@ Craig,

    These comments:-

    “I attended the Lib Dem annual conference in Liverpool where one deep disappointment was the speech by Jeremy Browne MP, junior foreign office minister with a specific brief for human rights. There was a single cursory mention of human rights in Jeremy Browne’s speech. Indeed I am not sure there was a single thought expressed in Jeremy Browne’s entire speech which was identifiably liberal. He could have been New Labour or Conservative as he dully expounded the view that protecting this country from the terrorist threat was our number one foregin policy objective, and then hammered on about the need to “win” the war in Afghanistan. It was a speech John Reid or David Blunkett could happily have made. And he went out of his way – in a speech evidently prepared by FCO officials – to note the need to include Afghanistan’s “northern neighbours” in an Afghan settlement.

    So frredom and democracy for Central Asia are completely off the agenda. What is on the agenda is an acceptance of the regime propaganda that there are no alternatives but rapacious dictatorships and Islamic fundamentalism. That kind of false dichotomy is sustenance to the armaments and securityindustry interests that dominate our foreign policy and control our politicians.”

    mirror what has transpired with the Obama administration in the United States. One vision is articulated to the electorate when out of office and it is the status quo as usual once in office.

    One can draft a sober indictment against the UK political system such as it is. There is to be no revitalisation of the political order, for that the arms industry, the template of skewed economic distribution, a retreat from many of the core post World War 11 social advances – all constitute the political order of the day. Labels in the political arena of “conservative”, “liberal” or “left” all pale when the searing heat of political dictates touch high office and scorch the very substance of liberalism and principles designed to protect people as the true object of a “public good” in political office, become supplanted by allegiances to war-mongering and skewed pecuniary dispensations to business interests. Lest one forgets, there is a certain former British Ambassador, who forgot his true role, his true place, his assigned mission ?” in the greater scheme of political things.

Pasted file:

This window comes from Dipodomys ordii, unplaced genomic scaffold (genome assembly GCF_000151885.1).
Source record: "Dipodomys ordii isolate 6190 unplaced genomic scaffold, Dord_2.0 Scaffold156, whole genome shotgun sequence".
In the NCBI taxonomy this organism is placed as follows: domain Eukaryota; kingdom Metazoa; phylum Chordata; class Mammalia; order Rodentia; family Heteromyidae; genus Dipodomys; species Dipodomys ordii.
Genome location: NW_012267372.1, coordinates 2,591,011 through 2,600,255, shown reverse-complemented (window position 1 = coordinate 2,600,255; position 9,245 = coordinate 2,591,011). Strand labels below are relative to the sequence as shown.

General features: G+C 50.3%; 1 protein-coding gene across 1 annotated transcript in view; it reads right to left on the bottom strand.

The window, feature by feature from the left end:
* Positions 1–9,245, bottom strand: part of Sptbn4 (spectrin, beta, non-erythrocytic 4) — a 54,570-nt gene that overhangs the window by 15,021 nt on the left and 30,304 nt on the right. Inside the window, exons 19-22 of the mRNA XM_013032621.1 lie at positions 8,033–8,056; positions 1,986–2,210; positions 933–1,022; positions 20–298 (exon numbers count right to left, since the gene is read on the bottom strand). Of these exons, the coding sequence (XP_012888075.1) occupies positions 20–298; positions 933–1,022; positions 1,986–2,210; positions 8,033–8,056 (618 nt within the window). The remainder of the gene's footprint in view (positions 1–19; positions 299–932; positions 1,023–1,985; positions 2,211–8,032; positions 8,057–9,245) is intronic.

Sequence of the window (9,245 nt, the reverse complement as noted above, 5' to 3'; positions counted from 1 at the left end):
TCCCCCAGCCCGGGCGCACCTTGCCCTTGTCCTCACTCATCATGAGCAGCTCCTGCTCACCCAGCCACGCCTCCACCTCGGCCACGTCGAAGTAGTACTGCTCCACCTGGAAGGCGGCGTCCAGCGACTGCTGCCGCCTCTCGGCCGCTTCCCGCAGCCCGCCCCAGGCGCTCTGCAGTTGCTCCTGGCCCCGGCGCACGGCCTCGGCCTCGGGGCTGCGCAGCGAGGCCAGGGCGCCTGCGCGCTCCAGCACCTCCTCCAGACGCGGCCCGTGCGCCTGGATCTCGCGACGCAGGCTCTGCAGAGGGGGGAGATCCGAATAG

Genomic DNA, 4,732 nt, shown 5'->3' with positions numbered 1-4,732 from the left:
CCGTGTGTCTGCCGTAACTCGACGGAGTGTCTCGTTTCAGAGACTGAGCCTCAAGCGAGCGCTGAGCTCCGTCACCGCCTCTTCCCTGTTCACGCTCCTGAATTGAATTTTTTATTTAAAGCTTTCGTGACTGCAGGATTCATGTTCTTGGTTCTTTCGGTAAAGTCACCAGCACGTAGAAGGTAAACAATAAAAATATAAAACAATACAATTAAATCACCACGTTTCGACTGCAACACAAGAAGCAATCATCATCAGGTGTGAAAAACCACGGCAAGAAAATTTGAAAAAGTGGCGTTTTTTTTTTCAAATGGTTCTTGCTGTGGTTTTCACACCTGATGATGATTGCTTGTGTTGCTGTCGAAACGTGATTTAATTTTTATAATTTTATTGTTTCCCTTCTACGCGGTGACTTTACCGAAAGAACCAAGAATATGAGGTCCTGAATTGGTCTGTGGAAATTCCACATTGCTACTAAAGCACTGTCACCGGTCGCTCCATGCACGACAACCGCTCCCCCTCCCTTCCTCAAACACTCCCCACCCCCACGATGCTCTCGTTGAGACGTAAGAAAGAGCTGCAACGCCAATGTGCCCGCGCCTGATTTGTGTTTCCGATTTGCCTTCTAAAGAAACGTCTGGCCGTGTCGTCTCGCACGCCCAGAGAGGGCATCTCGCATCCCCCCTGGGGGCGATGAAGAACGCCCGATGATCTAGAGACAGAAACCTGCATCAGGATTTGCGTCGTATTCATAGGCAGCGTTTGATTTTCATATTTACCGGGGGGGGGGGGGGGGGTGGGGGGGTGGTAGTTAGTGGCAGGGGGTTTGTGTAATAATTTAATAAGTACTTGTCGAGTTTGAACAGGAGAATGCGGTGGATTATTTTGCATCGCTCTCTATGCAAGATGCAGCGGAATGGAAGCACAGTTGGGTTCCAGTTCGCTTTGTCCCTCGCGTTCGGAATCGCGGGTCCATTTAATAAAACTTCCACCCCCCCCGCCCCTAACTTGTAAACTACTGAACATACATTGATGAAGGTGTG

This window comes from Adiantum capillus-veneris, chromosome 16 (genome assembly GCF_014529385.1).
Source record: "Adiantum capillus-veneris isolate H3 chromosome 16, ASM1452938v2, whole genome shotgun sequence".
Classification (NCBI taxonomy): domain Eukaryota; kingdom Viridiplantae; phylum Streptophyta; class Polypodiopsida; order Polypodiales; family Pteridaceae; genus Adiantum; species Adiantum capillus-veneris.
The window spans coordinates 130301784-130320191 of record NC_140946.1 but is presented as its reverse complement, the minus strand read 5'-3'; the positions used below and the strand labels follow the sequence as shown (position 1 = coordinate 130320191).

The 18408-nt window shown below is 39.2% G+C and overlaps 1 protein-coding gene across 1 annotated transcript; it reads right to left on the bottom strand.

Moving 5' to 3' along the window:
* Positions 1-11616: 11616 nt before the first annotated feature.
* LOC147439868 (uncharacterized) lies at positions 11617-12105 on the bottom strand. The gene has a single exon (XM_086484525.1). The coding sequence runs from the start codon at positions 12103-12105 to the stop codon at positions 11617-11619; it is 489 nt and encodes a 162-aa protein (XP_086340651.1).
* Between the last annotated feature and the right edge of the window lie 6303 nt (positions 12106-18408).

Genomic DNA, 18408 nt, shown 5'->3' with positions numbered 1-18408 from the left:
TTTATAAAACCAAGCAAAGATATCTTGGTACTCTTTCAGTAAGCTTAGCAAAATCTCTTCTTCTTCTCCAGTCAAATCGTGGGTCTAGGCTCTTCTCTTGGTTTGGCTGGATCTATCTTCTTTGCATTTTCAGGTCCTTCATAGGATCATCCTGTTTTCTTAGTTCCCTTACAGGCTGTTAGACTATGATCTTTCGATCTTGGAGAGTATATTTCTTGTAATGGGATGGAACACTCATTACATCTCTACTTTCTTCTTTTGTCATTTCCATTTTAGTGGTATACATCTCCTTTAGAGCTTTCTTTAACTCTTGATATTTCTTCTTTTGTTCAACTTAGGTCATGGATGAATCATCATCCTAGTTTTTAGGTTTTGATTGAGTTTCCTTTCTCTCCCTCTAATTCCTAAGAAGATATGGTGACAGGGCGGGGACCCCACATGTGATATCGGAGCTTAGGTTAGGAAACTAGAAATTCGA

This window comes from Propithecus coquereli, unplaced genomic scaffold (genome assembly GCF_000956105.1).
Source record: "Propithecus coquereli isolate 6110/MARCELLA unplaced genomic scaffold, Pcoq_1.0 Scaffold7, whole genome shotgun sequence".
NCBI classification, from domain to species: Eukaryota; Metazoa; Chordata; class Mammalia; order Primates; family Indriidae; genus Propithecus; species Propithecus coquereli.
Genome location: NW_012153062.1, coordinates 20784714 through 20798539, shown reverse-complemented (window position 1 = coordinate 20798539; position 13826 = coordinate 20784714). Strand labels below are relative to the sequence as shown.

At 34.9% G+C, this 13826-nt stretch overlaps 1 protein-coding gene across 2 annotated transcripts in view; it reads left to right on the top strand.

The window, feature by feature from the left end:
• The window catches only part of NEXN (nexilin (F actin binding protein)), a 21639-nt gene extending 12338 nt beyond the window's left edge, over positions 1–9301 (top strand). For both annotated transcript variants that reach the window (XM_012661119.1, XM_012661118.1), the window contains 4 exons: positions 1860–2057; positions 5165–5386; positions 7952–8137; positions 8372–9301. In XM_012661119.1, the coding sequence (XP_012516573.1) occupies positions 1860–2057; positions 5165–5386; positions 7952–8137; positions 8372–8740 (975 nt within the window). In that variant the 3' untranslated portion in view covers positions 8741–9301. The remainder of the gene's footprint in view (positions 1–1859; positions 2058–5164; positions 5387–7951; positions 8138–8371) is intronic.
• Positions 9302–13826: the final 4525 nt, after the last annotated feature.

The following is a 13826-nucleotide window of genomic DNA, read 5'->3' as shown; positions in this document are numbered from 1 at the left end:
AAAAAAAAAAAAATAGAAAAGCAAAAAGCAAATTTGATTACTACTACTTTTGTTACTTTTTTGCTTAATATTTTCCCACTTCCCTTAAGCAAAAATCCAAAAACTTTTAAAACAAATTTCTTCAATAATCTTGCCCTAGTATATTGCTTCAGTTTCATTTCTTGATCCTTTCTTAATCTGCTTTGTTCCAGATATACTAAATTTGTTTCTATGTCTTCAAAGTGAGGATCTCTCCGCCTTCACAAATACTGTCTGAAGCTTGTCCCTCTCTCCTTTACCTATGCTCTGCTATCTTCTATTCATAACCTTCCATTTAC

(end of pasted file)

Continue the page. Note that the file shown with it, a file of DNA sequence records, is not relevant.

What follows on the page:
Hope actually does spring eternal, but somewhere elsewhere than in Westminster. It rises in our hearts, our minds, our aspirations for a better society, a more decent and humane world. Realise collusion with the arms industry, supplicant relations with the United States, regressive and austere social programmes for what these really are ?” but let us not totally abandon hope. For should we do the sleep we take tonight, ought not to anticipate a better tomorrow, and rest eternal we might then simply resolve ourselves to. Regressive politics in a compromised political system, plain and simple, is what is manifest.

    Marx did make a prescient observation, albeit not perfectly accurate in its historical claim, when he wrote:-

    ” … THE HISTORY OF HITHERTO EXISTING SOCIETY IS THE HISTORY OF CLASS STRUGGLES.”

    But we do find the economic strains between the haves and have-not alive and struggling these several years after those words were written. My parting of the ways from the great political theoretician is his ascent/descent (?) into utopia as he conceives it, as some form of ” secular ‘religious’ ( mixed reference intentionally meant) certainty” of the great society evolving and to be actualised at the end of his historical ‘rainbow’ construct accompanied and propelled by his dialectical processes. I do not share Marx’s faith and/or belief.